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8 Strategies To Deal With Difficult People At Work

By Mike McClement

"When dealing with people, remember you are not dealing with creatures of logic, but creatures of emotion." ~ Dale Carnegie


You work in a place where everyone is super-nice. No one ever gets on your nerves. No one ever frustrates you. You don't find anyone annoying or frustrating. You don't find anyone 'difficult'.

The truth is you're lucky, very lucky and very unusual too. It's rare to get on well with everyone.

Dealing with people you find difficult is never easy. The fall-out can be far-reaching.

There was a time when I used to dread Sunday nights. For nearly two years of my life they meant absolutely no sleep. The thought of going to work filled me with dread.

I actually enjoyed my job but there was one particular person who I struggled to get on with.

This person talked over me every time I had something constructive to say. He would never look me in the eye. I felt as though he was trying to undermine me. I avoided working with him and, as a result, I become alienated from the team.

The consequence? I left my job, a job I really enjoyed.

Wherever you work, if your job involves interaction with people there are going to be times when it's challenging. The fact is that some people wind us up, even though they might not even be trying to. Often, they don't even know they're doing it.

Whatever the root of the problem, here are 8 tips that will stand you in good stead:

#1 – Keep your cool
You have complete control of your own reaction. If you can keep your self-control and composure, you'll find it easier to respond calmly and diffuse the situation before it gets out of hand. Taking your time and taking stock before reacting makes for better judgement. Sometimes, this is all it takes to avoid an escalation of the problem.

#2 – Stay detached
Picture yourself detached from the situation. See yourself looking down on it from above. Tell yourself that this person is not worth your emotional energy. Try to keep a healthy distance. Don't get dragged into a lengthy dispute. Have a pact with yourself; don't allow the person to see you wound up or behaving irrationally.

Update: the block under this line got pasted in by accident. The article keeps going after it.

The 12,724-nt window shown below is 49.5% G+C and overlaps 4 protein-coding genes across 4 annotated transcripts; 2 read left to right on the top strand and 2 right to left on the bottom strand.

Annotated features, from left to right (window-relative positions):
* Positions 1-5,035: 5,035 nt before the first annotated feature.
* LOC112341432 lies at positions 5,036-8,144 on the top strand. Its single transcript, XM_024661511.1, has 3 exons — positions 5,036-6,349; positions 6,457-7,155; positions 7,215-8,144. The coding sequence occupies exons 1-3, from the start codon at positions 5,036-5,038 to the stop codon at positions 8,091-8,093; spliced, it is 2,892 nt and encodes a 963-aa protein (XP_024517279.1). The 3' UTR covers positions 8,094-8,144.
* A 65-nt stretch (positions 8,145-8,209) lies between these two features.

#3 – Be proactive not reactive
Consciously shift from a reactive to a proactive style. Some people respond better to being approached in a more direct way. Being more proactive in the way you communicate may reduce the chance of misinterpretation or misunderstanding. You may find that a mis-match of communication styles was actually the root cause of the problem.

#4 – Remove the emotion
Try not to take the person's behavior personally. This helps put your reactions in proportion. Often the behavior of others says far more about them than it does about you. Remind yourself of this when the heat is on. You'll find it easier not to take the difficult person's actions personally.

#5 – Pick your battles
Don't get involved unless you have to. That takes self-discipline. Sometimes it's best to accept that rocking the boat will be counter-productive. This may be particularly true when the difficult person is a colleague more senior to you, perhaps your boss. You'll need to make a choice in situations like this as to whether you get involved. If you can't do your job properly without dealing with the difficult person, you have no choice. If not, it may be best just to stay clear.

#6 – Separate the person from the issue
Try to balance 'managing' the difficult relationship with achieving what you need from a business point of view. Think carefully about how you will raise the issue and the kind of language you will use. It helps to practice some conversation starters beforehand such as: "I appreciate how hard you've worked on that, now we need to…" or "That's really helpful information, how do you propose I…"

#7 – Inject humor
A disarming smile or a good dose of well-timed humor can literally act as a magic potion. Injecting a little humor is a great way of diffusing a situation quickly. Throwing in the odd 'dry' comment can be enough to get everyone back on course. Humor doesn't back people into a corner. It can soften the atmosphere and can give people a way out.

#8 – Stand up to bullies
We all know bullies pick on those who they perceive to be weaker. You'll need to try to stand up to bullies rather than avoid them. It is essential to overcome any fear of confrontation. Make a conscious effort to act assertively and speak up.

So don't find yourself losing sleep because of a difficult person. Use these 8 tips to help you feel more confident when you next come against one.

I'd love to know how you get on with them. Real examples would be great.

Mike McClement is Founder of Think Confidence, a self-confidence author and coach. Passionate about helping people achieve their potential and enjoys life to the full. Writes about all aspects of self-improvement and self-esteem, including the book: Brilliant Self-Confidence, Pearson Education, 2014. Find out more at his Website, Blog, and Social Media: Facebook, Twitter, Google+.
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